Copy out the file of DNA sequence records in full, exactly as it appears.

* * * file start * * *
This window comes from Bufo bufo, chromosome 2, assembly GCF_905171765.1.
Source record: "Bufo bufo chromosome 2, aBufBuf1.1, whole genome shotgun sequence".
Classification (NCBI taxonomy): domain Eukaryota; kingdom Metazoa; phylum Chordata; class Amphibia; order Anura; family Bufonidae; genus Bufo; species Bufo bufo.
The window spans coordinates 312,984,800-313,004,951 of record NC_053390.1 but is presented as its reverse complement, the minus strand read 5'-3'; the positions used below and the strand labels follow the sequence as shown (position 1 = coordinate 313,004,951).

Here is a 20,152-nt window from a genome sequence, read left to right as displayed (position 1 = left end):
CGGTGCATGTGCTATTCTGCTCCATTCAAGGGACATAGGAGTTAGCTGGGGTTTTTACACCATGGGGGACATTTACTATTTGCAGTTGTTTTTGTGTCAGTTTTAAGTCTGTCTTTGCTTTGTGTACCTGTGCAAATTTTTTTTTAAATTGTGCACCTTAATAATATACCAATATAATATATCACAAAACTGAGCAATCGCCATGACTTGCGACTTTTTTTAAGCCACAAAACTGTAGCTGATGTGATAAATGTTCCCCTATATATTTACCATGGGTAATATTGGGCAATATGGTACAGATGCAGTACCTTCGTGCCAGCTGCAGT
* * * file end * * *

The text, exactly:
This window comes from Bufo bufo, chromosome 2, assembly GCF_905171765.1.
Source record: "Bufo bufo chromosome 2, aBufBuf1.1, whole genome shotgun sequence".
Classification (NCBI taxonomy): domain Eukaryota; kingdom Metazoa; phylum Chordata; class Amphibia; order Anura; family Bufonidae; genus Bufo; species Bufo bufo.
The window spans coordinates 312,984,800-313,004,951 of record NC_053390.1 but is presented as its reverse complement, the minus strand read 5'-3'; the positions used below and the strand labels follow the sequence as shown (position 1 = coordinate 313,004,951).

Here is a 20,152-nt window from a genome sequence, read left to right as displayed (position 1 = left end):
CGGTGCATGTGCTATTCTGCTCCATTCAAGGGACATAGGAGTTAGCTGGGGTTTTTACACCATGGGGGACATTTACTATTTGCAGTTGTTTTTGTGTCAGTTTTAAGTCTGTCTTTGCTTTGTGTACCTGTGCAAATTTTTTTTTAAATTGTGCACCTTAATAATATACCAATATAATATATCACAAAACTGAGCAATCGCCATGACTTGCGACTTTTTTTAAGCCACAAAACTGTAGCTGATGTGATAAATGTTCCCCTATATATTTACCATGGGTAATATTGGGCAATATGGTACAGATGCAGTACCTTCGTGCCAGCTGCAGT